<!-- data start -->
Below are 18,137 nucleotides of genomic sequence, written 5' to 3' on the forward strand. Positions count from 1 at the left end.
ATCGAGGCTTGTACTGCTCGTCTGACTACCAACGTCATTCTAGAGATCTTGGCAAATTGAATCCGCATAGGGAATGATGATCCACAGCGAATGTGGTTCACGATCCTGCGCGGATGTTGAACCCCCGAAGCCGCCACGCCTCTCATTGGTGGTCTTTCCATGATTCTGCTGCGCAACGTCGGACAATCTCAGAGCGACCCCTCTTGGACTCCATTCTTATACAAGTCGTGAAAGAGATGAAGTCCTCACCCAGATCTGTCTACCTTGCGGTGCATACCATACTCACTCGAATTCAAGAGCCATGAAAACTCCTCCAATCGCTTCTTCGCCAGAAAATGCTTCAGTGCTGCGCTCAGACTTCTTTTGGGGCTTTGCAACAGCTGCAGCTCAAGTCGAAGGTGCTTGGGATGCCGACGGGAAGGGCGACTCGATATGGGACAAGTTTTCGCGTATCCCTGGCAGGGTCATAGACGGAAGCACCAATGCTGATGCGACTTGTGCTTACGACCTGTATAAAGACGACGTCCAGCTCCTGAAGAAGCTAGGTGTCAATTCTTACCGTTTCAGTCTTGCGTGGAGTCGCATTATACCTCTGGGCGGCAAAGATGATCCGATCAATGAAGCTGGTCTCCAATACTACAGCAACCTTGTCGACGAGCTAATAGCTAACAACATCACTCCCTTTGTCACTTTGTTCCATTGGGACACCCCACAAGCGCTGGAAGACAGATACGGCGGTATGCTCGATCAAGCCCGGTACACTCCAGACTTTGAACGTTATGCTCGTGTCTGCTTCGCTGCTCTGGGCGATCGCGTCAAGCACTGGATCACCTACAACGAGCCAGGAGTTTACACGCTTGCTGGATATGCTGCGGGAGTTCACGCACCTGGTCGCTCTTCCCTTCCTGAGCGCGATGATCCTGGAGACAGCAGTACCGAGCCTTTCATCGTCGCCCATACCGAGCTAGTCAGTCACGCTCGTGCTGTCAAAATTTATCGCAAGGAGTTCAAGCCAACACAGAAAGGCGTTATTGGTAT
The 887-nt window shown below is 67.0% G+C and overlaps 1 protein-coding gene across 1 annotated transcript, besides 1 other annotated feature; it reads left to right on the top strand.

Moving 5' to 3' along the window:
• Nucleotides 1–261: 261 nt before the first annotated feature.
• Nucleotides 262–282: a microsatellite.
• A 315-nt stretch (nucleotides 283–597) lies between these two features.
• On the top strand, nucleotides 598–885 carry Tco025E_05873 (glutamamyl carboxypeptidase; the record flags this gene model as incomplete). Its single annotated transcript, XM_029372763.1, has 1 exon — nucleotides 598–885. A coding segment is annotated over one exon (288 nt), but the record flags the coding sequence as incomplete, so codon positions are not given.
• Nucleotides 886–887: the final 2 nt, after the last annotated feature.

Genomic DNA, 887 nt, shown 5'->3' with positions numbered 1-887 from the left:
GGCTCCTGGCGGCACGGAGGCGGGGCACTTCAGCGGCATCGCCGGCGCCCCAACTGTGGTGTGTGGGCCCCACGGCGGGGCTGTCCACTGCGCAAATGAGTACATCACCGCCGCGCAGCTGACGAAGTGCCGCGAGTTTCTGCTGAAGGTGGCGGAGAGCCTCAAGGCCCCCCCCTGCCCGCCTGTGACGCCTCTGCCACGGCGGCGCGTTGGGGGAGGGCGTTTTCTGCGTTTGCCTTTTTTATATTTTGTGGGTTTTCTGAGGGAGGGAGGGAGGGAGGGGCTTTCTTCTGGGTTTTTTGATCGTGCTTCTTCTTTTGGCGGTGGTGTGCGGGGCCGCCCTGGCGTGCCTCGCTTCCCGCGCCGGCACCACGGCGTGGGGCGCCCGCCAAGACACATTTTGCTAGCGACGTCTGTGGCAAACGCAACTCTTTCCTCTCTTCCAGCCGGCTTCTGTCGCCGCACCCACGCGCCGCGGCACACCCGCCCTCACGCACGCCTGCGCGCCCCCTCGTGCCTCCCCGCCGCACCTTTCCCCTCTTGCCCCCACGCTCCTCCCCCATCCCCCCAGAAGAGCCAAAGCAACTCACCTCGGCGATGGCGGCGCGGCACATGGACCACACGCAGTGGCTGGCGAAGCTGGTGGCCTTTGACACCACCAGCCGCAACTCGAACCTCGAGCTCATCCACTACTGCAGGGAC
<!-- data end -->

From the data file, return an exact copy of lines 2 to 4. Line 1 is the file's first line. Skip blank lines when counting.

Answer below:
ATCGAGGCTTGTACTGCTCGTCTGACTACCAACGTCATTCTAGAGATCTTGGCAAATTGAATCCGCATAGGGAATGATGATCCACAGCGAATGTGGTTCACGATCCTGCGCGGATGTTGAACCCCCGAAGCCGCCACGCCTCTCATTGGTGGTCTTTCCATGATTCTGCTGCGCAACGTCGGACAATCTCAGAGCGACCCCTCTTGGACTCCATTCTTATACAAGTCGTGAAAGAGATGAAGTCCTCACCCAGATCTGTCTACCTTGCGGTGCATACCATACTCACTCGAATTCAAGAGCCATGAAAACTCCTCCAATCGCTTCTTCGCCAGAAAATGCTTCAGTGCTGCGCTCAGACTTCTTTTGGGGCTTTGCAACAGCTGCAGCTCAAGTCGAAGGTGCTTGGGATGCCGACGGGAAGGGCGACTCGATATGGGACAAGTTTTCGCGTATCCCTGGCAGGGTCATAGACGGAAGCACCAATGCTGATGCGACTTGTGCTTACGACCTGTATAAAGACGACGTCCAGCTCCTGAAGAAGCTAGGTGTCAATTCTTACCGTTTCAGTCTTGCGTGGAGTCGCATTATACCTCTGGGCGGCAAAGATGATCCGATCAATGAAGCTGGTCTCCAATACTACAGCAACCTTGTCGACGAGCTAATAGCTAACAACATCACTCCCTTTGTCACTTTGTTCCATTGGGACACCCCACAAGCGCTGGAAGACAGATACGGCGGTATGCTCGATCAAGCCCGGTACACTCCAGACTTTGAACGTTATGCTCGTGTCTGCTTCGCTGCTCTGGGCGATCGCGTCAAGCACTGGATCACCTACAACGAGCCAGGAGTTTACACGCTTGCTGGATATGCTGCGGGAGTTCACGCACCTGGTCGCTCTTCCCTTCCTGAGCGCGATGATCCTGGAGACAGCAGTACCGAGCCTTTCATCGTCGCCCATACCGAGCTAGTCAGTCACGCTCGTGCTGTCAAAATTTATCGCAAGGAGTTCAAGCCAACACAGAAAGGCGTTATTGGTAT
The 887-nt window shown below is 67.0% G+C and overlaps 1 protein-coding gene across 1 annotated transcript, besides 1 other annotated feature; it reads left to right on the top strand.

Moving 5' to 3' along the window: